I chose to include Penance among the Comic Characters You Should Know for two reasons:
- His story is quite short. Robbie Baldwin only carries the Penance persona for a handful of issues: Some in the Civil War line, some in The Thunderbolts, and a limited series entitled “Penance: Relentless” (all of which is available on the Marvel Unlimited app).
- At first glance, Baldwin’s tour as the comic character Penance can seem a bit mopey and emo and even religion-tinged; and I don’t think those characteristics are accidental. However, the Penance era in Baldwin’s life, though short, packs one wallop of a punch at the end that’s well worth sticking around for.
Some Brief History
Robbie Baldwin first shows up on scene in 1988 as Speedball – a youth who manifested little bubbles upon physical contact that absorbed and redirected kinetic energy. He spends the bulk of his comic history as a member of The New Warriors. Everything is fine and dandy for our pal Speedball until Civil War #1 in 2006.
The New Warriors had agreed to star in a reality show, and they find themselves in Stamford, Connecticut, on the trail of Cobalt Man, Coldheart, Speedfreek, and Nitro. A couple of the New Warriors have concerns about the level of this particular group of bad guys, but Speedball insists…for the ratings.
Nitro, whose power is basically a bomb-tastic form of human combustion, blows his top and levels Stamford, killing 612 civilians – a number that becomes of great significance to Robbie Baldwin. Because of his ability, Speedball is the only person to survive Nitro’s blast besides Nitro himself, and in short order he is made the scapegoat for the casualties. The blast affected his powers, too. He can no longer access them without experiencing pain. So he has a suit designed to inflict constant pain and remind him of his greatest mistake. A suit riddled with 612 spikes on the inside.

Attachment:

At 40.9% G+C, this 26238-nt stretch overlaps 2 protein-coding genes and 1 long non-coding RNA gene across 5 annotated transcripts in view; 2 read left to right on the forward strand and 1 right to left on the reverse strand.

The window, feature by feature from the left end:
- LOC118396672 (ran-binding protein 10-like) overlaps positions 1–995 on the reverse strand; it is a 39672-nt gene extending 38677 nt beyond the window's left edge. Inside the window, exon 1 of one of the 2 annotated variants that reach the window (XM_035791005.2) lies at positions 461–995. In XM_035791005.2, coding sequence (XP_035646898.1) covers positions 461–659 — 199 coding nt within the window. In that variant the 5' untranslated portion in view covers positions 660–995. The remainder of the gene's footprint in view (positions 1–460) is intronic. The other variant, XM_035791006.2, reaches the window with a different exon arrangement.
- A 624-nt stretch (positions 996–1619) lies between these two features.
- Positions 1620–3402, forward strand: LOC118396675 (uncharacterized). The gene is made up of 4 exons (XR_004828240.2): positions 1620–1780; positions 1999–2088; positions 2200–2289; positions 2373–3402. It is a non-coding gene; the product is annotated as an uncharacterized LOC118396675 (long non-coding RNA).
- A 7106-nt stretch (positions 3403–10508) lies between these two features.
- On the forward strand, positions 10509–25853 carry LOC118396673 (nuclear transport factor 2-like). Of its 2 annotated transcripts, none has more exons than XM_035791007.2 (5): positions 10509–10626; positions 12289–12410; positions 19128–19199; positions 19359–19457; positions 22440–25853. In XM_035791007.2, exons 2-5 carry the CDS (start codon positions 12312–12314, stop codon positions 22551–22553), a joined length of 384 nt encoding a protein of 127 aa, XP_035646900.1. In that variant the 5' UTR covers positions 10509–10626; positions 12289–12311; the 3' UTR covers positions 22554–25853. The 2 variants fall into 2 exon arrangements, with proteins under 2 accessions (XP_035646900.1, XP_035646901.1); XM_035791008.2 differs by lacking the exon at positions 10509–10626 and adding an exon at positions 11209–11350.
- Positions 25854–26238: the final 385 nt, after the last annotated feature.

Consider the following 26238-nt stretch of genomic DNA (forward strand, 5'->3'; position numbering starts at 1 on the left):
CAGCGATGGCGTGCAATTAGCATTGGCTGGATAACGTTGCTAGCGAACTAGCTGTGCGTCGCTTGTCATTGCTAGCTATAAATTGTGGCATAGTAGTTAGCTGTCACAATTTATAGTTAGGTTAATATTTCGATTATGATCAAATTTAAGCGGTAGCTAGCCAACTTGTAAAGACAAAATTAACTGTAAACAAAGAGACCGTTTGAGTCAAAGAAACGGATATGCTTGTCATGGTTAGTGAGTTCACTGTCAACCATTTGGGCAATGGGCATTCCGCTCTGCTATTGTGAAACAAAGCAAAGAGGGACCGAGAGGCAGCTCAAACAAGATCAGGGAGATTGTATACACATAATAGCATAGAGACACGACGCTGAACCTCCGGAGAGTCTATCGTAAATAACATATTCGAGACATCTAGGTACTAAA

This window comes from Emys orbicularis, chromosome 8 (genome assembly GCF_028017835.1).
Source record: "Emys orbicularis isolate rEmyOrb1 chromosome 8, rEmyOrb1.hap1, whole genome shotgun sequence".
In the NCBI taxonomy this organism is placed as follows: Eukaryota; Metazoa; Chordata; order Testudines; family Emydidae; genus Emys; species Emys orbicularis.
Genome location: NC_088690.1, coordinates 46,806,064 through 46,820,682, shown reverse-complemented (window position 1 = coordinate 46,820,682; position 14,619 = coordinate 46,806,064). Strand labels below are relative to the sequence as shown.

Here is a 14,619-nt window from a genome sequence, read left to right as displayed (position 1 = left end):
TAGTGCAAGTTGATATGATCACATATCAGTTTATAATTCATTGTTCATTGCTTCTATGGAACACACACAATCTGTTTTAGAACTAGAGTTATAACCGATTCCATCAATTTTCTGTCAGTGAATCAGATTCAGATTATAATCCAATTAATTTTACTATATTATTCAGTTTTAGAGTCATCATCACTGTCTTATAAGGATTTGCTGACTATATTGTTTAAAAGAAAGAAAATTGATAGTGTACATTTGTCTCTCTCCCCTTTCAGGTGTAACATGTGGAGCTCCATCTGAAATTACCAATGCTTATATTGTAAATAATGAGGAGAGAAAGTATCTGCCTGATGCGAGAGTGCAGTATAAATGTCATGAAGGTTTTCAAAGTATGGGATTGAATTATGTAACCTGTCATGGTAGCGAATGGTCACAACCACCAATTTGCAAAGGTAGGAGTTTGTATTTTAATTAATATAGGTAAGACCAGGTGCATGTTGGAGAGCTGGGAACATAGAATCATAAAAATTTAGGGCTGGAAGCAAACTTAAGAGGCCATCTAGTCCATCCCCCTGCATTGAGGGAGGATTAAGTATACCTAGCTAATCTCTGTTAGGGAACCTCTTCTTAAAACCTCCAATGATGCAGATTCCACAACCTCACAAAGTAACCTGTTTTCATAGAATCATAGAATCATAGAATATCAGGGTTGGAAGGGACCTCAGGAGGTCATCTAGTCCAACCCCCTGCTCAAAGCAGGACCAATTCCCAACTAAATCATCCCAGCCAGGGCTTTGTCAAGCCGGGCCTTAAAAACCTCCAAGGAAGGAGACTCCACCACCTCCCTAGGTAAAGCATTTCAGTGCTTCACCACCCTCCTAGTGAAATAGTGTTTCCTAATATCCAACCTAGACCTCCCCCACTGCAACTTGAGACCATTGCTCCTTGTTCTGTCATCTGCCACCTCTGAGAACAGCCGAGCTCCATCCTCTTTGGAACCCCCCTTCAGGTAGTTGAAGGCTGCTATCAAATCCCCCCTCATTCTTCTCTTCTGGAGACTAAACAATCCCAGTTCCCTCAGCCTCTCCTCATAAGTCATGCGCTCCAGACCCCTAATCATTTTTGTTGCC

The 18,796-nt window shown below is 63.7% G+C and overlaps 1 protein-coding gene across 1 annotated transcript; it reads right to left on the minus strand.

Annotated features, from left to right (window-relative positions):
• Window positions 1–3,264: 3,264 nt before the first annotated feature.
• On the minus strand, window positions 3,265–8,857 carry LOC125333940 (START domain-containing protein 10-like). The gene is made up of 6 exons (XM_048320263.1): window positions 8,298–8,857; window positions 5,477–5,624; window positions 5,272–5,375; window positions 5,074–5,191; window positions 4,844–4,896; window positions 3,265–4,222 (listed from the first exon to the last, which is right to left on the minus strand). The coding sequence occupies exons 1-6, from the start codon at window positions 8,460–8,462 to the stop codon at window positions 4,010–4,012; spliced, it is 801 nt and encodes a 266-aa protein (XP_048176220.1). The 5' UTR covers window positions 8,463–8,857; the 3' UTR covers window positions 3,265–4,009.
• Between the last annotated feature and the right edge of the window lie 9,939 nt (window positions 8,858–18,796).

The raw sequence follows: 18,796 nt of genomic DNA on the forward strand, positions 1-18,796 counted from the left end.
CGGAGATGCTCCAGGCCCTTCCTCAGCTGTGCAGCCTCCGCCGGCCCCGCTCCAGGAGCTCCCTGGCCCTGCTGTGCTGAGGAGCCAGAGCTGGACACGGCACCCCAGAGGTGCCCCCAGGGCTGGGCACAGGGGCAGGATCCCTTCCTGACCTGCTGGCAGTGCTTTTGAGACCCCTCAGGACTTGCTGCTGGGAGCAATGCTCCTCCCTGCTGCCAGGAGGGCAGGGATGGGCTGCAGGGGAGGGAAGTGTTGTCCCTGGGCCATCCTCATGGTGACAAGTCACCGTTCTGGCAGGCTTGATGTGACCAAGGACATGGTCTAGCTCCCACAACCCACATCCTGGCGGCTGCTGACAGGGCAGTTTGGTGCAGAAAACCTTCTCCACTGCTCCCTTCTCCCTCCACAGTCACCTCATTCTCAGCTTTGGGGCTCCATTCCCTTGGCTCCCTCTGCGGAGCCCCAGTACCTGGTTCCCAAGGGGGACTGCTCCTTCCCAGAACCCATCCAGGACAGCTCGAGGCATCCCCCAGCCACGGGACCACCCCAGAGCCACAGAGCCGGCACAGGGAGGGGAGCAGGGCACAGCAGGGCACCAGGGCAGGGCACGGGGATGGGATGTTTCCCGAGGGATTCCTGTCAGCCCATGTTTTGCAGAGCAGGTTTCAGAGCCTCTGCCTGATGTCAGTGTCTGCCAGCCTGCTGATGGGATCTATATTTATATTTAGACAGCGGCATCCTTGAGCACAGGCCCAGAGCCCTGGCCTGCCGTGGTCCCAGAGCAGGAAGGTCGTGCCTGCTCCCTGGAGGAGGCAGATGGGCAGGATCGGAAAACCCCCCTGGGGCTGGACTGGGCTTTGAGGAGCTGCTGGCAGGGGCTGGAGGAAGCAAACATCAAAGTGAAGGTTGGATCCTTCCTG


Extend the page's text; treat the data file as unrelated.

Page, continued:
Pretty intense, right?
Dropping the now-tainted Speedball name, he dubs himself Penance and works for Norman Osborn with the Thunderbolts. But if his story stopped here, it would be all woe-is-me – and understandably so – but then the “Relentless” limited series evolved Penance from a mopey masochist to a badass on the level of Denzel Washington in Man on Fire or The Equalizer.
In the run, Baldwin goes on the hunt for Nitro who is currently being held prisoner in Latvaria under Doctor Dooms guard. That doesn’t deter Baldwin, though, as he skillfully sends The Thunderbolts on a rabbit chase and steals one of their transports to head to Doom’s front door. After a brief altercation, he gets Doom to submit and turn Nitro over…at which point Penance plays with his food – goading Nitro into giving him his best shot before beating him once for every civilian killed in the Stamford explosion by name, age, and occupation.
You see, Penance has been busy. He’s planned meticulously for this moment. While his supervisors thought he had finally broken and gone crazy, Baldwin had been crafting one of the most diabolical vengeance schemes of all time. And his plan wasn’t limited to the names, ages, occupations, and the blows that accompanied those facts. It began with the suit:
That, my friends, is intense and is what makes Penance’s story well worth the read. Short-lived, yes, as Baldwin returns as Speedball in Avengers Academy, but that just means you don’t have an excuse for not sitting down to the limited series if nothing else. Baldwin’s arc is such that he deserves to be known as much more than “that guy who started the Civil War, right?”
I give the limited series 7 out of 8 nerds. Its not comic perfection, but its gripping and leaves you with a shared sense of closure for poor Baldwin. And the absolute butt-kickery and vengeance-fueled plotting is a nice bonus, too.